Sunset Valley to enter contract with OpenGov budgeting, transparency software

Sunset Valley will use OpenGov budgeting and transparency software when creating its next budget. (Nicholas Cicale/Community Impact Newspaper)
Sunset Valley will use OpenGov budgeting and transparency software when creating its next budget. (Nicholas Cicale/Community Impact Newspaper)

Sunset Valley will use OpenGov budgeting and transparency software when creating its next budget. (Nicholas Cicale/Community Impact Newspaper)

Sunset Valley City Council took a step Feb. 18 that aims to increase the city’s financial transparency and ease future budget planning.

City Council voted 4-1 to contract services to use OpenGov software—a cloud-based program that helps cities budget and plan while also keeping records easily accessible to the public. The program runs and can be accessed through a city's website, where it will be a database for city information.

Mayor Pro Tem Wanda Reetz said the program will also allow city staff to model budgetary options and will cut time researching information such as city salaries and progress on local projects.

OpenGov requires a deployment cost of about $24,000, while annual costs would be between $24,000-$28,000. The total cost for year one is estimated at $51,966, according to city documents.

The move comes before the start of the fiscal year 2020-21 budget planning cycle and while the city prepares to operate without longtime City Secretary RaeGene Greenough, who will retire later this year.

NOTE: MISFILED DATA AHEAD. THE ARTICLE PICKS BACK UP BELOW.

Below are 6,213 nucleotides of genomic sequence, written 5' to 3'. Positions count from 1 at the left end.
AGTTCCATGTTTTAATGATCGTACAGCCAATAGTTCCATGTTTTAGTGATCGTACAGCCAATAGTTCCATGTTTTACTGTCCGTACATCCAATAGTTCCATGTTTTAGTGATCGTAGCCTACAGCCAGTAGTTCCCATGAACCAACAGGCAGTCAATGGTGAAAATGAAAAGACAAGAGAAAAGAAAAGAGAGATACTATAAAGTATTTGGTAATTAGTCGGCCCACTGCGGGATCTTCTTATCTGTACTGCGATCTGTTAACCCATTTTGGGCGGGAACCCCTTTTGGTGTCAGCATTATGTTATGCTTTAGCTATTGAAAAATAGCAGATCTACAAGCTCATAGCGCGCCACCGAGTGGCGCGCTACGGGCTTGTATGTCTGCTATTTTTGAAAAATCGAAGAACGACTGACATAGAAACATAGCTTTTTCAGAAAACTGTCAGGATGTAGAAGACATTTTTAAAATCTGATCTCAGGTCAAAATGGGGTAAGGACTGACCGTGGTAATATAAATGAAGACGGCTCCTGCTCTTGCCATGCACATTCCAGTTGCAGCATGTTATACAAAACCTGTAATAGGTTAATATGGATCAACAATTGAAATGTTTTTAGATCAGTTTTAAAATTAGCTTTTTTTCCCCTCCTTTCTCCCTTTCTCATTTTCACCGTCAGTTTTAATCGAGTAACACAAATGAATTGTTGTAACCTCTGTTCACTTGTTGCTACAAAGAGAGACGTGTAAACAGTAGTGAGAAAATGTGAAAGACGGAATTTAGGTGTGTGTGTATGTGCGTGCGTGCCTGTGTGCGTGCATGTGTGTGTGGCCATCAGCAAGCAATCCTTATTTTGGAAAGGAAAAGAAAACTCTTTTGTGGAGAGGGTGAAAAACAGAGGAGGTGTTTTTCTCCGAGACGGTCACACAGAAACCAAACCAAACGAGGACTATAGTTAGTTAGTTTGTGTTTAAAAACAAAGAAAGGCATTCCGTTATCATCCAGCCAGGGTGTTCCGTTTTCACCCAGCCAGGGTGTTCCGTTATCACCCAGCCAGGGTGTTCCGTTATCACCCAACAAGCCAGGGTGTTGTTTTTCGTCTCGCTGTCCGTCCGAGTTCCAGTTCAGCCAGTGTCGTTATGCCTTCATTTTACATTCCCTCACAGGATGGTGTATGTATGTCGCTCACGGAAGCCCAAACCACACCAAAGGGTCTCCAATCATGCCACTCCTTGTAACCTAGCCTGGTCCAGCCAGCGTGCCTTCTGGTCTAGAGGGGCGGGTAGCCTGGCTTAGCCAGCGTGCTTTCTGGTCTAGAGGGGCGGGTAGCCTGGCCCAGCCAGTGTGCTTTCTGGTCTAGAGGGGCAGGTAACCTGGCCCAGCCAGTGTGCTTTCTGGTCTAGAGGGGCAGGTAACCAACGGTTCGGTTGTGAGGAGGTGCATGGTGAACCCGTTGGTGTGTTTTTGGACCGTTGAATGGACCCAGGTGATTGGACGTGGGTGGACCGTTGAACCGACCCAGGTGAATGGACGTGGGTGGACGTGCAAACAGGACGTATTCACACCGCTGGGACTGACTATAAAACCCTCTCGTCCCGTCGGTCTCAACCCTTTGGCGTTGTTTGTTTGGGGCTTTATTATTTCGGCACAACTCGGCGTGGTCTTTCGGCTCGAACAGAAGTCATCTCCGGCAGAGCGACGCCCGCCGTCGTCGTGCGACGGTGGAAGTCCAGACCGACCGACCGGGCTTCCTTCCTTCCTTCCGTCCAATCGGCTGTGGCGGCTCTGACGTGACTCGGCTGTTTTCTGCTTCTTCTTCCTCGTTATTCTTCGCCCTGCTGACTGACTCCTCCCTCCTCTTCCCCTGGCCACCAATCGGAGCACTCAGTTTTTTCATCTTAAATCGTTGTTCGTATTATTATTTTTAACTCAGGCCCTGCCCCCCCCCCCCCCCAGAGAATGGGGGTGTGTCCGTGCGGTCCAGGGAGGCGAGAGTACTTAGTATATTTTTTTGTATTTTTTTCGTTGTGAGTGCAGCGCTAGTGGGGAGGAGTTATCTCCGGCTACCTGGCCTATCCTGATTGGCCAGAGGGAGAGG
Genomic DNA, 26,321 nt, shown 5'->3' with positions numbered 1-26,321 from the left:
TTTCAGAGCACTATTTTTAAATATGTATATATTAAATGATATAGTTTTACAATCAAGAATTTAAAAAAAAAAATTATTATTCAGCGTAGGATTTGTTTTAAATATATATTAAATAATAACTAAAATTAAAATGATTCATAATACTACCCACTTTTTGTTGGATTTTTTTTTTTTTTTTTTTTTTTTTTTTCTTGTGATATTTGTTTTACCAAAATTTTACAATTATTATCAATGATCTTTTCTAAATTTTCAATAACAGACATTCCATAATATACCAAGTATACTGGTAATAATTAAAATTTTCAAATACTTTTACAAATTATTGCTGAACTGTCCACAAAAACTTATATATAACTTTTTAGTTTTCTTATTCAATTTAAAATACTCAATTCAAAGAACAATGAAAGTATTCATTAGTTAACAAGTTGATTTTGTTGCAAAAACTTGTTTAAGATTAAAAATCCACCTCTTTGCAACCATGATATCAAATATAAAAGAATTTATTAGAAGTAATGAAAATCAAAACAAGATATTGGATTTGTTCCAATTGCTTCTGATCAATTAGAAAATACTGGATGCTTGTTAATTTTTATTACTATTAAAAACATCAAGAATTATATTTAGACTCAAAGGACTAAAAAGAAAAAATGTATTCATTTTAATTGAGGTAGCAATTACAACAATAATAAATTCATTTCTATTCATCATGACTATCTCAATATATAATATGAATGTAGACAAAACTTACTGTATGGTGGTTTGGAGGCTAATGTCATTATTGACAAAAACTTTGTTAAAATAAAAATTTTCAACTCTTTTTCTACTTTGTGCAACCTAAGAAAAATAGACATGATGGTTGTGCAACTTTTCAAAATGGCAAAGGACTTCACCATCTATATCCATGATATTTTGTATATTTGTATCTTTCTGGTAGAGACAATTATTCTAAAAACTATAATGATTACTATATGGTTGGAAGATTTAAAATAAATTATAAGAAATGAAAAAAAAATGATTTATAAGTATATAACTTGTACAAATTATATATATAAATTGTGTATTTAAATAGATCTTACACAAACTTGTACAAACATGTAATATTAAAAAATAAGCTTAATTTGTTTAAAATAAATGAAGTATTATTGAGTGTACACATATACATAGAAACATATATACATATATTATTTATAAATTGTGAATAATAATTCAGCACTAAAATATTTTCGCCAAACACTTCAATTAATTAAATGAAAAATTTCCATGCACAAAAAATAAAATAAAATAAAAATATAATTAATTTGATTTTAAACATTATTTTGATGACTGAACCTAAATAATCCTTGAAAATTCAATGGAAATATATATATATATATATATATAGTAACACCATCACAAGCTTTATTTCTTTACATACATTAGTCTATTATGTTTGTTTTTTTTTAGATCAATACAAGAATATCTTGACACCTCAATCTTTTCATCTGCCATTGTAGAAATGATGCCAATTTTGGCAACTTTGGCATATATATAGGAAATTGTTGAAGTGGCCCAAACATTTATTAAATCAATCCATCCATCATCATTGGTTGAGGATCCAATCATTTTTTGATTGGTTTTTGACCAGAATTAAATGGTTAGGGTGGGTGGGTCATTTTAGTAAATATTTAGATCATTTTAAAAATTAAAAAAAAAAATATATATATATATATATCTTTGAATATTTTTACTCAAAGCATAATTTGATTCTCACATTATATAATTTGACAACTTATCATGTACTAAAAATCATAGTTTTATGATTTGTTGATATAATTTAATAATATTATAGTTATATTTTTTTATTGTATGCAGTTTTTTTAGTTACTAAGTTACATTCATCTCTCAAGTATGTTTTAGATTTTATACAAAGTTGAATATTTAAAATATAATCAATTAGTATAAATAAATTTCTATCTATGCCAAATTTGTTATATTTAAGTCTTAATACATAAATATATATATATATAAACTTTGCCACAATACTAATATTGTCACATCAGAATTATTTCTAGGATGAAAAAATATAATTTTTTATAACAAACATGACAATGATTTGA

“I have been the mayor of the city for 10 years, and I don’t confidently understand out budget,” Mayor Rose Cardona said. “I think the more we produce the info outward for the public, the more input I think we get from our residents [in city business]. I think we have fallen behind the times on how we push information out, and there is no better time to do this than now, as we transition from [Greenough] to whoever replaces her.”

Cardona said she received written letters of support of the program by Greenough and City Administrator Sylvia Carrillo-Trevino.

Council Member Melissa Gonzales, who voted against entering a contract, said that because the city did not go out for bids for the technology, she felt the council was violating its own fiscal policy. She asked the council to delay the vote and do further research or to bring back other comparable programs.

“I don’t feel comfortable not getting a comparison [of similar products,]” she said. “I’m not opposed of a program like this, but I’m not comfortable moving forward yet.”

Council Member Rudi Rosengarten also initially asked to delay to vote to do further research but ultimately voted in favor of the motion.

“I’m trying to ascertain what I’m committing to,” Gonzales said. “To me, there are too many variables in my head, like how many hours of our staff do we need to run this program?”


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